Across Appalachia

Star Parks Shine in the Appalachian Region

Date: July 30, 2015

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By Julia Lindsay

On July 17, Staunton River State Park in Scottsburg, Va., joined 24 other parks across the world in receiving an International Dark Sky Park designation. The International Dark Sky Association, which grants the designations, seeks to preserve areas of dark sky, a dwindling natural resource.

Eastern Tennessee’s Pickett State Park and Pogue Creek Canyon State Natural Area are also recent additions, along with North Carolina’s Mayland Community College Blue Ridge Observatory and Star Park.

“The Appalachian region is a little bit darker than the [regions] around it, but pretty much anywhere east of the Great Plains has a lot of light,” says Dark Sky Places program manager, Dr. John Barentine. Most of the country’s population lives along the coastal states, concentrating immense light pollution. The rural nature of Appalachia dilutes light pollution, making it a prime location for stargazers.

Parks wishing to get on the list must follow rigorous standards set by the association, such as brightness and color guidelines for park lights. A color temperature standard below 3000 kelvin, Barentine says, ensures that parks use a warmer white color lighting instead of bluer lights.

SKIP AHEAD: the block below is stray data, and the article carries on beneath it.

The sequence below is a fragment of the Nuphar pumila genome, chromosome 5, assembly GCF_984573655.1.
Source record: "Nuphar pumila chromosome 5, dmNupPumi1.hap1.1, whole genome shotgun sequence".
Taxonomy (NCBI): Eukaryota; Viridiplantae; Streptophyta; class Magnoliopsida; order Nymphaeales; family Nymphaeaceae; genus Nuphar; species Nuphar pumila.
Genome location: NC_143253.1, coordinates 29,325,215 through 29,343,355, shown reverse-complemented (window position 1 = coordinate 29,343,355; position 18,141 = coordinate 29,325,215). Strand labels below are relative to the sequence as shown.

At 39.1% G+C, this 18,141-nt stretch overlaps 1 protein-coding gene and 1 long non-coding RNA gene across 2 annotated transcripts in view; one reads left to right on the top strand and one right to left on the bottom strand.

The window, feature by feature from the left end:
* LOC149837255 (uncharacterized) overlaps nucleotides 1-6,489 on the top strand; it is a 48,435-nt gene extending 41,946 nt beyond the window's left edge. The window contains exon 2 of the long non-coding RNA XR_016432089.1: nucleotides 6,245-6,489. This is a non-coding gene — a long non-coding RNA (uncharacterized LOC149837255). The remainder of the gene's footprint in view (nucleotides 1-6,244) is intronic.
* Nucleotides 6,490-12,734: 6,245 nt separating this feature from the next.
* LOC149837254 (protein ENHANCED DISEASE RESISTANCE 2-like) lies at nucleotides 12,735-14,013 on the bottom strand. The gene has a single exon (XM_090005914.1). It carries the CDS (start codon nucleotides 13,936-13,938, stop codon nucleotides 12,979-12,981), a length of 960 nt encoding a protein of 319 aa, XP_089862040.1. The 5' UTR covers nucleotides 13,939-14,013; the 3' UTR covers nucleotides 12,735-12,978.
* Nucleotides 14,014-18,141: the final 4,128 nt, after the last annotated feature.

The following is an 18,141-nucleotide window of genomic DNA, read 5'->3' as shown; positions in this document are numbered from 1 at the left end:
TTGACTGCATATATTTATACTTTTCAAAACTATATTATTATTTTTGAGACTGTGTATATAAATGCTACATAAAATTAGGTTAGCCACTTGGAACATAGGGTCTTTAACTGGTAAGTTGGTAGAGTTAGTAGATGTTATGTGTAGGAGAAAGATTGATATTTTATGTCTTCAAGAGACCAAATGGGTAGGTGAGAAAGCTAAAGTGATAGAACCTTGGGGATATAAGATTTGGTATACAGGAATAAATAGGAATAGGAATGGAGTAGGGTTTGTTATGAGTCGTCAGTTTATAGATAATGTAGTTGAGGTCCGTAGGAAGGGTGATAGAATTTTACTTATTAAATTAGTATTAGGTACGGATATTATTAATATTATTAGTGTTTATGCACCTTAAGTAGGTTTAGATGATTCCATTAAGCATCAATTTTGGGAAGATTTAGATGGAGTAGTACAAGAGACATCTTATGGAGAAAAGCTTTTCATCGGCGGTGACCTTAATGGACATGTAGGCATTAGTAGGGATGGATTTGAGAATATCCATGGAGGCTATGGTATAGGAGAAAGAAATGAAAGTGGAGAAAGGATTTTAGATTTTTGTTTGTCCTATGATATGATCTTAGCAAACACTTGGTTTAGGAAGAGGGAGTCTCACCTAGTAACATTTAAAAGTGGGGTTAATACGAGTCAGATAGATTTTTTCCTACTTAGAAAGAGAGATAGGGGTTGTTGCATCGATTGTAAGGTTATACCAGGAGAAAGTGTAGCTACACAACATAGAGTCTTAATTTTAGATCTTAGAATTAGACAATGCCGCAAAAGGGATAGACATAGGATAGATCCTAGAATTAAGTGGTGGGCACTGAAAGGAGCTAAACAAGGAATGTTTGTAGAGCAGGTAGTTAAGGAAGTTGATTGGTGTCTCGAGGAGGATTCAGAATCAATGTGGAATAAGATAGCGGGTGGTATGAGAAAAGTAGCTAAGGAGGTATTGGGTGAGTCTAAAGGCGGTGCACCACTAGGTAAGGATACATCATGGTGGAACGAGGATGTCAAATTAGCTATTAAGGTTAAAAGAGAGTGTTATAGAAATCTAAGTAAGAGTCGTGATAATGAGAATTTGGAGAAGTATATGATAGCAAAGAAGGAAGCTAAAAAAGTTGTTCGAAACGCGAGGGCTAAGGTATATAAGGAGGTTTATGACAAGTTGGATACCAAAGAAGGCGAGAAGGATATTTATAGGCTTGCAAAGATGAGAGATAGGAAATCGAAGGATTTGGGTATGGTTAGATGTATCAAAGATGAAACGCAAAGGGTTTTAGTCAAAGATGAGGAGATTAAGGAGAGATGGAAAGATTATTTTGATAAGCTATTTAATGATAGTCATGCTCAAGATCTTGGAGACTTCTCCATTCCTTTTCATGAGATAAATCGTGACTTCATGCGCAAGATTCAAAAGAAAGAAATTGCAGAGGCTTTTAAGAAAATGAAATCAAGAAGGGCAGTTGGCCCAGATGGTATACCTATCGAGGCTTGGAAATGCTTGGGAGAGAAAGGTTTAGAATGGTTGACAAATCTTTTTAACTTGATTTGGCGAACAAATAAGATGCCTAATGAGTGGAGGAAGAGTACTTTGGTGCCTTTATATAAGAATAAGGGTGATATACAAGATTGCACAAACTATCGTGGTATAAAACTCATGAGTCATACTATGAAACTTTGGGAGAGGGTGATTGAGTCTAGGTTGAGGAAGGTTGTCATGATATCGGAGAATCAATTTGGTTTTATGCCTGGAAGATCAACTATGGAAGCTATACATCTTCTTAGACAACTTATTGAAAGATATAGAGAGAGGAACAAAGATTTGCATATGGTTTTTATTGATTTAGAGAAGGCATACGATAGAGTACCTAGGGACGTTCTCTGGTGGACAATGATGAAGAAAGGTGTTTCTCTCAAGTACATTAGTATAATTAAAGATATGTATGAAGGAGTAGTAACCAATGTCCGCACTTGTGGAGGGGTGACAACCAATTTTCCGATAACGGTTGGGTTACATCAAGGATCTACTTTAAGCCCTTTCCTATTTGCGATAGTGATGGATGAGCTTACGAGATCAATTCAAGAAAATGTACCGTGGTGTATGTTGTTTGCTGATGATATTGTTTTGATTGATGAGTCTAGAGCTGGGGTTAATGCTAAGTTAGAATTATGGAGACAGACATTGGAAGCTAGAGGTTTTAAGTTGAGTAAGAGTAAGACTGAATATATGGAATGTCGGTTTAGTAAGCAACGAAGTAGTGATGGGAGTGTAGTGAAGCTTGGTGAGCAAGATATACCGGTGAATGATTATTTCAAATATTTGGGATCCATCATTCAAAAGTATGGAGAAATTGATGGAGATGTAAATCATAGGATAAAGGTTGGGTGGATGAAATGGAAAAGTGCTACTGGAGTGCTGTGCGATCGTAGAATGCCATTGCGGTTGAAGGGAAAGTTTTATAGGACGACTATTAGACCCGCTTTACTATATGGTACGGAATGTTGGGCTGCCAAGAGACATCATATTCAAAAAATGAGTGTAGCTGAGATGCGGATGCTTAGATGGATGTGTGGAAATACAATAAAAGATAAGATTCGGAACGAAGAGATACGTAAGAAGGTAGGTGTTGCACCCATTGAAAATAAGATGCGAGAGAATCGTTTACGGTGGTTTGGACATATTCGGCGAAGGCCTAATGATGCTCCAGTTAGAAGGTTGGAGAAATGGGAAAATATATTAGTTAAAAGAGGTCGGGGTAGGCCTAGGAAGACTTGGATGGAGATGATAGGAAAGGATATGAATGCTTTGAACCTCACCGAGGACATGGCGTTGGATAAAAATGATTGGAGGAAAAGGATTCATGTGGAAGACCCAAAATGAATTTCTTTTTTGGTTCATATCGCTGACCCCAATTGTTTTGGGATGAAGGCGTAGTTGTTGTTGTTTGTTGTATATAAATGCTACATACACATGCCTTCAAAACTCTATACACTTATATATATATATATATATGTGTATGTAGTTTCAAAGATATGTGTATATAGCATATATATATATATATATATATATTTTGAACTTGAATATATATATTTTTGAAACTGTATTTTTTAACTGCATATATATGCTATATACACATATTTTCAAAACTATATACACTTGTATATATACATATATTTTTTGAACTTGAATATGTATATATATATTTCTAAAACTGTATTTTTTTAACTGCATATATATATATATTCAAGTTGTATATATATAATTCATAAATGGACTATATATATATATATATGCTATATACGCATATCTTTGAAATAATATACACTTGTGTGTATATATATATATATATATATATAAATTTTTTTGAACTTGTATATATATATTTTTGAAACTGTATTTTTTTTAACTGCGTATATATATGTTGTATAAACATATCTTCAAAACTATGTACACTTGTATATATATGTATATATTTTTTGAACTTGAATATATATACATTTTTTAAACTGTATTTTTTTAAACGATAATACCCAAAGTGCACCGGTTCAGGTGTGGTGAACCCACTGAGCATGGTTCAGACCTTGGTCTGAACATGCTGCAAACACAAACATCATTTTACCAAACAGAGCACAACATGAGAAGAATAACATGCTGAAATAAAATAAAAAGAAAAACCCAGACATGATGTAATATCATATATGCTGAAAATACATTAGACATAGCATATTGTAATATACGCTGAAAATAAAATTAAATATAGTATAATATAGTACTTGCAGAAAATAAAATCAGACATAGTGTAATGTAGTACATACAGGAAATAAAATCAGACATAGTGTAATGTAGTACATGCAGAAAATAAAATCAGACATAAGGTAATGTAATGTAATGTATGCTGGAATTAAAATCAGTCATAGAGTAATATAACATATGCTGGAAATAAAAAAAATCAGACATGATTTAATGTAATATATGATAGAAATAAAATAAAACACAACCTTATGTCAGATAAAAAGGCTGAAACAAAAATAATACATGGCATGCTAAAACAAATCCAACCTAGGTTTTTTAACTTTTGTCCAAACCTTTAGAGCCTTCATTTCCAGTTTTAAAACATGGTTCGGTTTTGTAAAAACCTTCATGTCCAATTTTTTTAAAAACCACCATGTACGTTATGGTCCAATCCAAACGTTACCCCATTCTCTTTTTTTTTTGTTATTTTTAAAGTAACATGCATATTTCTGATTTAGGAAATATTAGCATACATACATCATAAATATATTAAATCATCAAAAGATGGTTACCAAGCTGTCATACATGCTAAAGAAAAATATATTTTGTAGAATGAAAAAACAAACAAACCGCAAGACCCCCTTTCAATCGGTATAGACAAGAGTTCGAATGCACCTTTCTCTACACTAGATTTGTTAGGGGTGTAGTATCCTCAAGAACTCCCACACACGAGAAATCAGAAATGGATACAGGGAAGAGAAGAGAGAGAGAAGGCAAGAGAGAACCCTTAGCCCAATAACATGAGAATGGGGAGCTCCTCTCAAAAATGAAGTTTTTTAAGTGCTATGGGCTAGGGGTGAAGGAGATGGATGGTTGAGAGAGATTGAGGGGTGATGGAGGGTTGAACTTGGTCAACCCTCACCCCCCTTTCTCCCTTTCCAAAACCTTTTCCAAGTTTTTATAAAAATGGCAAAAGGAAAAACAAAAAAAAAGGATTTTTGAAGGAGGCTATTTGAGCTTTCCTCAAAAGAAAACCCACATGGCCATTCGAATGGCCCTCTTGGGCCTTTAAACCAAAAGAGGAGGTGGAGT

Parks also have to include programming to share with the park’s visitors about the value of dark skies and the need to protect them. “Without the inspiration from night sky objects,” IDA’s website states, “most of the world’s history, art, culture … would not have been created.” Park coordinators usually combine educational talks with night-time stargazing programs.

Dark Sky Parks are popular among tourists, from camping families to amateur astronomers. Roanoke Times reports that more than 140 visitors came to Staunton River State Park’s star party last fall. “A star party,” Barentine explains, “is an event where you get a bunch of people to come together, usually amateur astronomers … the visitors go from telescope to telescope and talk to the operators and ask questions.”

“People in areas that are relatively light polluted can learn and can help solve this problem,” Barentine says, through actions as simple as putting a shield atop porch lights.

Learn more at darksky.org

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